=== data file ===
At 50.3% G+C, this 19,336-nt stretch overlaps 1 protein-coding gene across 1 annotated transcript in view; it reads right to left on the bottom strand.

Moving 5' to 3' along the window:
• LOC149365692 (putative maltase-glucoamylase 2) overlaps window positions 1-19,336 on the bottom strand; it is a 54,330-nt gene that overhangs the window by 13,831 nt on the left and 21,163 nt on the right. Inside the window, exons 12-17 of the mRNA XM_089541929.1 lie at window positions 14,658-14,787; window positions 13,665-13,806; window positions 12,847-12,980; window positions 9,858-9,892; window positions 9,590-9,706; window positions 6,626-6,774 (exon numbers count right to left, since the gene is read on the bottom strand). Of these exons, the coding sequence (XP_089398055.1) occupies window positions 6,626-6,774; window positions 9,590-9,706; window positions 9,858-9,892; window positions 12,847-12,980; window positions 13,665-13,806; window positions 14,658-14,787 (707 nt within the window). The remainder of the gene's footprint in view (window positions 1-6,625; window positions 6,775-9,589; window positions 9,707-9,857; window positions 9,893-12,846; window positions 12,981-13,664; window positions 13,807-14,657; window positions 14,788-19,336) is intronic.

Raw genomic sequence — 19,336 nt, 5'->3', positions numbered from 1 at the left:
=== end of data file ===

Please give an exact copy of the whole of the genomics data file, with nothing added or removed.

At 50.3% G+C, this 19,336-nt stretch overlaps 1 protein-coding gene across 1 annotated transcript in view; it reads right to left on the bottom strand.

Moving 5' to 3' along the window:
• LOC149365692 (putative maltase-glucoamylase 2) overlaps window positions 1-19,336 on the bottom strand; it is a 54,330-nt gene that overhangs the window by 13,831 nt on the left and 21,163 nt on the right. Inside the window, exons 12-17 of the mRNA XM_089541929.1 lie at window positions 14,658-14,787; window positions 13,665-13,806; window positions 12,847-12,980; window positions 9,858-9,892; window positions 9,590-9,706; window positions 6,626-6,774 (exon numbers count right to left, since the gene is read on the bottom strand). Of these exons, the coding sequence (XP_089398055.1) occupies window positions 6,626-6,774; window positions 9,590-9,706; window positions 9,858-9,892; window positions 12,847-12,980; window positions 13,665-13,806; window positions 14,658-14,787 (707 nt within the window). The remainder of the gene's footprint in view (window positions 1-6,625; window positions 6,775-9,589; window positions 9,707-9,857; window positions 9,893-12,846; window positions 12,981-13,664; window positions 13,807-14,657; window positions 14,788-19,336) is intronic.

Raw genomic sequence — 19,336 nt, 5'->3', positions numbered from 1 at the left: